When poetry and technique rhyme with Van Cleef & Arpels
2014 is all about poetic astronomy and among other amazing timepieces, Van Cleef and Arpels, the Parisian jeweler presents two exceptional complications.
To begin with, the Van Cleef & Arpels Midnight Planetarium, a watch that represents a dream of the maison. This new watch reproduces a miniature solar system with six planets around the sun and their position at a given time. The watch displays the Earth, Mercury, Venus, Mars, Jupiter and Saturn – all visible from the Earth to the naked eye. They are all driven by a highly complicated, self-winding mechanical movement. The movement features an exclusive module developed in collaboration with the Maison Christiaan van der Klaauw and made of 396 pieces.
Each of the planets rotates according to its real rotating time. Thus, Saturn will take more than twenty nine years to complete a turn of the dial, Jupiter will take almost twelve years, Mars 687 days, the Earth 365 days, Venus 224 days and Mercury 88 days. All this is great but how do we actually read the time on this superb timepiece? Well, it’s easy enough; we just need to look for the shooting star – the lucky charm motif dear to the Maison.
It makes its 24-hour rotation on the periphery of the dial. The story continues on the case back where the oscillating weight is engraved with a starred décor. Thanks to two push buttons, two apertures display the day, month and year. Along with the different functions mentioned above, a poetic invitation is given to celebrate one’s lucky day. The turning bezel enables the owner of the watch to select any day by positioning the red triangle on a graduated calendar. When the particular date comes, the Earth will move and place itself precisely on top of the star engraved on the sapphire crystal like a lucky charm.
The jeweler’s know-how
By using its expertise in jewelry, Van Cleef & Arpels has chosen to represent planets through a selection of hand-cut hard stones: turquoise for the Earth, serpentine for Mercury, chloromelanite for Venus, bloodstone for Mars, blue agate for Jupiter and sugilite for Saturn. They are all of different dimensions and colors and have been cut into a sphere to circle the pink gold sun. These different elements and the pink gold shooting star have been fixed on the same amount of aventurine plates. These concentric plates of a deep sparkling blue follow one another perfectly up to the center of the dial.
On the whole, a rigorous work of stone selection, plate and sphere cutting has been necessary to give substance to this animated tableau which allies jewelry with watchmaking expertise.
The second exceptional complicated timepiece is the still very poetic yet different “Pierre Arpels Heures d’ici et Heure d’ailleurs”. It houses a self-winding mechanical movement designed, developed and produced by the excellent Jean-Marc Wiederrecht at his Agenhor manufacture in Geneva. It is an example of a splendid collaboration between the seasoned and talented but humble professionals. In short, it is a beautiful story. See for yourself!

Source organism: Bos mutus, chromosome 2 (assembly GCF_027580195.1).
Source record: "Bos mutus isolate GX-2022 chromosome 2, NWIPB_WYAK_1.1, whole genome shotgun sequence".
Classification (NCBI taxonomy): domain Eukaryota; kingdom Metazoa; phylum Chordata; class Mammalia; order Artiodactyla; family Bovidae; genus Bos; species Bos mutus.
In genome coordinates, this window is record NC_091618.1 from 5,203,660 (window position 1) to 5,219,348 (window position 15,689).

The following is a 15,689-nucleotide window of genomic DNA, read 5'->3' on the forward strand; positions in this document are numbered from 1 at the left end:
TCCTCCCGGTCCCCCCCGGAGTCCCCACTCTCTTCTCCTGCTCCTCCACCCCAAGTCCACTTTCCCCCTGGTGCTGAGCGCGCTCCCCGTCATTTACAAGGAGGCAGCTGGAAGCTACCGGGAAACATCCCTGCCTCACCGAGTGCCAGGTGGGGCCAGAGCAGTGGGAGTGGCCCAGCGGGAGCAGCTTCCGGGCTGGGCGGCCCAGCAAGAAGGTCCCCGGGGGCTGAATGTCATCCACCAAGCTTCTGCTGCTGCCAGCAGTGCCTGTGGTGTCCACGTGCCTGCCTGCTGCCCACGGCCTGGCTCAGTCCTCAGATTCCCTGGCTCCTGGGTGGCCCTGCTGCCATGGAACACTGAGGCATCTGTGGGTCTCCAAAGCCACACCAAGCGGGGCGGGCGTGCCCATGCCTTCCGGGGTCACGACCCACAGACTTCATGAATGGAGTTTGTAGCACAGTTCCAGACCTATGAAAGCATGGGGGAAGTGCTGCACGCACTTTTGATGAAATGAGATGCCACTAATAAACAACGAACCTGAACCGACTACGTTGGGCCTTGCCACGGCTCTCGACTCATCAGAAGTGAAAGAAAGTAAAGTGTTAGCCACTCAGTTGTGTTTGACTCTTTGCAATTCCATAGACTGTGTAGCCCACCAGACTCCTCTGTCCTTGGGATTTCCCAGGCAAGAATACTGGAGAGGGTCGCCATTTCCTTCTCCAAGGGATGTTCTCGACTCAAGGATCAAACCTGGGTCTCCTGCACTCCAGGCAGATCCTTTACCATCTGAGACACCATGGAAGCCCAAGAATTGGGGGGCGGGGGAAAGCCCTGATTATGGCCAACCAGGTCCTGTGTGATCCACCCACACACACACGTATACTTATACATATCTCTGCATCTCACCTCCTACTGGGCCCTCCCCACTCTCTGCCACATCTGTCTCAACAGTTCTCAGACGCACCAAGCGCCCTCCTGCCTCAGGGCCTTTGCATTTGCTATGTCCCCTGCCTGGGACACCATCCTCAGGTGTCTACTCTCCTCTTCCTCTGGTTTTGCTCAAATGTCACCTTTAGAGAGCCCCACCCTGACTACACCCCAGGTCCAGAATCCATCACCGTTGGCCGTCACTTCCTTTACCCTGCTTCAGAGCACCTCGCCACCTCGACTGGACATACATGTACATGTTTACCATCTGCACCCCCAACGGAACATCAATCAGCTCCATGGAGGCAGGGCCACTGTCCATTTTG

Pierre Arpels’s fondness of travelling, –which, as he used to say, made him open his eyes to the world– has inspired the manufacture to express this vision of Elsewhere while respecting the timeless aesthetic of the Pierre Arpels collection. These are highly streamlined watches, with a refined case fixed by central attachments and a pattern to decorate the dial’s center. This new creation takes its inspiration from other stylistic signatures of the manufacture such as asymmetry – often found in its jewelry pieces – or the watch’s name in italics, a tribute to the poetry of words.
In an ode to elegance, a single crown enables the winding of the movement, adjusting the two time zones and the minutes, while illuminating the case’s roundness with a diamond.
A double time zone movement
This is the first time the Pierre Arpels collection includes a complicated watch, double time zone, interpreted with regard to the “Temps Poétique” by Van Cleef & Arpels. The display of a double retrograde jumping hours and minutes is what makes this exclusive self-winding movement – developed in collaboration with Agenhor– unique. Time here is the reference, which is visible through the aperture on the top of the dial. Time elsewhere corresponds to the second time zone indicated through the aperture at the bottom of the dial. Both times jump simultaneously thanks to a unique center that synchronizes the two hours plates and the minute retrograde hand. When the latter reaches 60 minutes on the graduated scale, it goes back to its starting point in perfect synchronization with the hours’ display.
In order to preserve the refinement of the case – an icon of the Pierre Arpels collection – the self-winding movement is equipped with a platinum micro-rotor, which is easily spotted due to its small size. Its bi-directional nature allows it to constantly generate energy.
The movement – visible through a sapphire crystal – is decorated with snailed finishes on the bridges, the Van Cleef & Arpels seal and a blue lacquered décor on the micro-rotor, which has the same pattern as the one on the dial. Absolutely splendid!